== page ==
You love to solve problems. Whereas some are dismayed when they encounter yet another breakdown, you can be energized by it. You enjoy the challenge of analyzing the symptoms, identifying what is wrong, and finding the solution. You may prefer practical problems or conceptual ones or personal ones. You may seek out specific kinds of problems that you have met many times before and that you are confident you can fix. Or you may feel the greatest push when faced with complex and unfamiliar problems. Your exact preferences are determined by your other themes and experiences. But what is certain is that you enjoy bringing things back to life. It is a wonderful feeling to identify the undermining factor(s), eradicate them, and restore something to its true glory. Intuitively, you know that without your intervention, this thing—this machine, this technique, this person, this company—might have ceased to function. You fixed it, resuscitated it, rekindled its vitality. Phrasing it the way you might, you saved it.
I have to say that nearly everything in that report fits me perfectly. I’m a little wary of harmony. I never considered myself harmonious. Maybe I am and just didn’t know it.
If you have never taken the Strengths Finder assessment, you should. Go to GallupStrengthsCenter.com, create an account and take the assessment for $9.99 (FYI, I am not getting paid to send you over there, nor am I getting paid to write this post). Once you discover your strengths, please come back and share them with us.
My next step will be to learn about what careers would be a good fit for my strengths.
By JLP | September 7, 2013
August was a rough month. See below…
By JLP | September 6, 2013
The fine print says:
Requires 20-month 0% APR installment agreement & qualifying credit. Sales tax due at sale. Qualified wireless service plan req. If you cancel wireless service, remaining device balance is due. Qualified devices only. Limit two finance devices per wireless account. Available at select locations only. If device is returned, restocking fee up to $35 for smartphones or 10% of tablet sales price may apply. Upgrade after 1 yr: Req. min. 12 monthly installment payments & acct. in good standing plus trade-in of current financed device in good & functional condition & purchase of new qualified device/wireless service plan. After upgrade, remaining unbilled installment payments are waived. Terms subject to change. Visit a store or att.com/next to learn more.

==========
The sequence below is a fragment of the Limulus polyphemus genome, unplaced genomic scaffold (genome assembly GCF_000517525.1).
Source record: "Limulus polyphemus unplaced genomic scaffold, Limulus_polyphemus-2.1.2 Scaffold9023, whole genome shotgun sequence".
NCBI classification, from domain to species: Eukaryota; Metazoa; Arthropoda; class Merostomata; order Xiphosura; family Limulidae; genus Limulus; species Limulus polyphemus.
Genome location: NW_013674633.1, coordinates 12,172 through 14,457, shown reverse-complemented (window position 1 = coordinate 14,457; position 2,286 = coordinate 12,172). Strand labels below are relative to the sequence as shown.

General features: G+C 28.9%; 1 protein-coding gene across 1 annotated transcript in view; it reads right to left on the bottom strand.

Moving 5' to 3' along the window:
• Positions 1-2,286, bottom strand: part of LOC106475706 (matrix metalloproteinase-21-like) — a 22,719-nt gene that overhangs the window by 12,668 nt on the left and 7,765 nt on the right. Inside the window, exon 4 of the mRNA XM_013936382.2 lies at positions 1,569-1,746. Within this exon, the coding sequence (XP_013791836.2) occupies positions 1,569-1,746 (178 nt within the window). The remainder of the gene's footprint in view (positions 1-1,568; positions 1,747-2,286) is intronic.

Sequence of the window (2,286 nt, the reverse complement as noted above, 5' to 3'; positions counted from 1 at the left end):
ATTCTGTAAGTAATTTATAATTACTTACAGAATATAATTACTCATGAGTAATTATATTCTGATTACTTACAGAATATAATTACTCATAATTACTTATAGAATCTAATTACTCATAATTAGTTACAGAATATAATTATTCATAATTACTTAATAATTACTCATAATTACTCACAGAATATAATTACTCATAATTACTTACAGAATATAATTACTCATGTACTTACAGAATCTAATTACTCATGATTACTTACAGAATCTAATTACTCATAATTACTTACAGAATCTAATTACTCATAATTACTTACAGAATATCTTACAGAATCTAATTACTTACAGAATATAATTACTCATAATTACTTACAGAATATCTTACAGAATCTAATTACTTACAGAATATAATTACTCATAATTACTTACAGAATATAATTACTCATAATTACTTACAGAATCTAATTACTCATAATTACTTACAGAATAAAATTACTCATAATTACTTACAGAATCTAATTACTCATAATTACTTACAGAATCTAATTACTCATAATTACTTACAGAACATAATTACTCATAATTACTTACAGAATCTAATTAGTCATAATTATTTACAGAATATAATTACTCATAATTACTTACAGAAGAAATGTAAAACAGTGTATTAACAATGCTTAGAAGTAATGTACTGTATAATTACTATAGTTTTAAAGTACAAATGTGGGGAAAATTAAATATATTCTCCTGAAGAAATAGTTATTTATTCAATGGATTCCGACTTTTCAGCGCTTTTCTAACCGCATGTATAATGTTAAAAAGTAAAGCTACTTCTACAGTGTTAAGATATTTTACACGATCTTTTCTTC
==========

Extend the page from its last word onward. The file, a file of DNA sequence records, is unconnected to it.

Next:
The catch: you have to pay full price for the device (if the device costs $500, that’s $25 per month in addition to your wireless contract). It also doesn’t appear that the iPhone is on this plan (at least I don’t see an iPhone on their landing page.
I bet this is a way to start weaning people off the discount-with-a-contract way of doing business. You think?
By JLP | September 4, 2013
It’s September, folks.
Did you know…
September is the ONLY month with an average NEGATIVE total return since 1926?
It’s true. The average total return for the month of September is -.67%. Of the 87 Septembers I have data for, 42 of them were negative and 45 were positive.
I found this interesting and decided to investigate a little more. I looked at the January-August YTD total returns for all years and then see what happened in the following September. The findings, which you can see in the chart below (click on it to see a larger version), were interesting.
This year, the S&P is up 16.15% YTD through August. Of the 11 times the S&P has had a return in that range, it averaged a 1.04% in the following September. We shall see what that means (if it means anything at all) for this September.
One thing I found interesting was when the S&P had a 20% to 25% YTD total return. Notice that it happened 12 times. Ten of those times were followed with a positive September return (an average of 2.24%, which is very high).
Let me clear: this is an exercise in fun. I’m not sure how useful this information is real life.